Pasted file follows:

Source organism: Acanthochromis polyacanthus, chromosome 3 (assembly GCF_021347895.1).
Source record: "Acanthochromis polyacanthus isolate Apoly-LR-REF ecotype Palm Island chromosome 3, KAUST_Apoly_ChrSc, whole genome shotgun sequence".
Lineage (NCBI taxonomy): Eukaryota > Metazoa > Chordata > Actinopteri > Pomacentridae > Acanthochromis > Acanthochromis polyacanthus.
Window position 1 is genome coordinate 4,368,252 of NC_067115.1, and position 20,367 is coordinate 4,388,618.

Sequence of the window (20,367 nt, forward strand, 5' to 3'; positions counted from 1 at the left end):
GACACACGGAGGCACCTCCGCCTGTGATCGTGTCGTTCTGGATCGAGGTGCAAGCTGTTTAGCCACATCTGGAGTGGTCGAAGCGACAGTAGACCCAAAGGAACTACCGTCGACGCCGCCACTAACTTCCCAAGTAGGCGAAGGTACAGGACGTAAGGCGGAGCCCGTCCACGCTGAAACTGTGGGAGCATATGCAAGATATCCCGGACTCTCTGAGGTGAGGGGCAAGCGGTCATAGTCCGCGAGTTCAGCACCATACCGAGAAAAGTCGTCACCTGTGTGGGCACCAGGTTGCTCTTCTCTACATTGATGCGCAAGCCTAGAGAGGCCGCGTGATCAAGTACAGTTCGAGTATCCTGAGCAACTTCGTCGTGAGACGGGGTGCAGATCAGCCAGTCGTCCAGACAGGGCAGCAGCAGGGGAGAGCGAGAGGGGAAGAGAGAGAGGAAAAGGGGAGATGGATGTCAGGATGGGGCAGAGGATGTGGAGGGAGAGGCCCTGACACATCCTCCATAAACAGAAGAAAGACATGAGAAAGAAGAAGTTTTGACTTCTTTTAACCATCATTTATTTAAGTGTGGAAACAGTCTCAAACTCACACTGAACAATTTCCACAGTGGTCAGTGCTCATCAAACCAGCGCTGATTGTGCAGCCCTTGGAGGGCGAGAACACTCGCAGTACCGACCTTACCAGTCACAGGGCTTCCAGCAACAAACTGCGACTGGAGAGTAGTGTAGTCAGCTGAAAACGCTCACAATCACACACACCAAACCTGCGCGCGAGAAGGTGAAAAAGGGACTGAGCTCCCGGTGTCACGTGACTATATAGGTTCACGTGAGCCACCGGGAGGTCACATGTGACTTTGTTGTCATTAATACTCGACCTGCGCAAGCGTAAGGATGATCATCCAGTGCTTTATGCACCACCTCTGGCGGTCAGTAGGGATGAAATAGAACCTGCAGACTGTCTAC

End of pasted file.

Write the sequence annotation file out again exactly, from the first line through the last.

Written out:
Source organism: Acanthochromis polyacanthus, chromosome 3 (assembly GCF_021347895.1).
Source record: "Acanthochromis polyacanthus isolate Apoly-LR-REF ecotype Palm Island chromosome 3, KAUST_Apoly_ChrSc, whole genome shotgun sequence".
Lineage (NCBI taxonomy): Eukaryota > Metazoa > Chordata > Actinopteri > Pomacentridae > Acanthochromis > Acanthochromis polyacanthus.
Window position 1 is genome coordinate 4,368,252 of NC_067115.1, and position 20,367 is coordinate 4,388,618.

Sequence of the window (20,367 nt, forward strand, 5' to 3'; positions counted from 1 at the left end):
GACACACGGAGGCACCTCCGCCTGTGATCGTGTCGTTCTGGATCGAGGTGCAAGCTGTTTAGCCACATCTGGAGTGGTCGAAGCGACAGTAGACCCAAAGGAACTACCGTCGACGCCGCCACTAACTTCCCAAGTAGGCGAAGGTACAGGACGTAAGGCGGAGCCCGTCCACGCTGAAACTGTGGGAGCATATGCAAGATATCCCGGACTCTCTGAGGTGAGGGGCAAGCGGTCATAGTCCGCGAGTTCAGCACCATACCGAGAAAAGTCGTCACCTGTGTGGGCACCAGGTTGCTCTTCTCTACATTGATGCGCAAGCCTAGAGAGGCCGCGTGATCAAGTACAGTTCGAGTATCCTGAGCAACTTCGTCGTGAGACGGGGTGCAGATCAGCCAGTCGTCCAGACAGGGCAGCAGCAGGGGAGAGCGAGAGGGGAAGAGAGAGAGGAAAAGGGGAGATGGATGTCAGGATGGGGCAGAGGATGTGGAGGGAGAGGCCCTGACACATCCTCCATAAACAGAAGAAAGACATGAGAAAGAAGAAGTTTTGACTTCTTTTAACCATCATTTATTTAAGTGTGGAAACAGTCTCAAACTCACACTGAACAATTTCCACAGTGGTCAGTGCTCATCAAACCAGCGCTGATTGTGCAGCCCTTGGAGGGCGAGAACACTCGCAGTACCGACCTTACCAGTCACAGGGCTTCCAGCAACAAACTGCGACTGGAGAGTAGTGTAGTCAGCTGAAAACGCTCACAATCACACACACCAAACCTGCGCGCGAGAAGGTGAAAAAGGGACTGAGCTCCCGGTGTCACGTGACTATATAGGTTCACGTGAGCCACCGGGAGGTCACATGTGACTTTGTTGTCATTAATACTCGACCTGCGCAAGCGTAAGGATGATCATCCAGTGCTTTATGCACCACCTCTGGCGGTCAGTAGGGATGAAATAGAACCTGCAGACTGTCTAC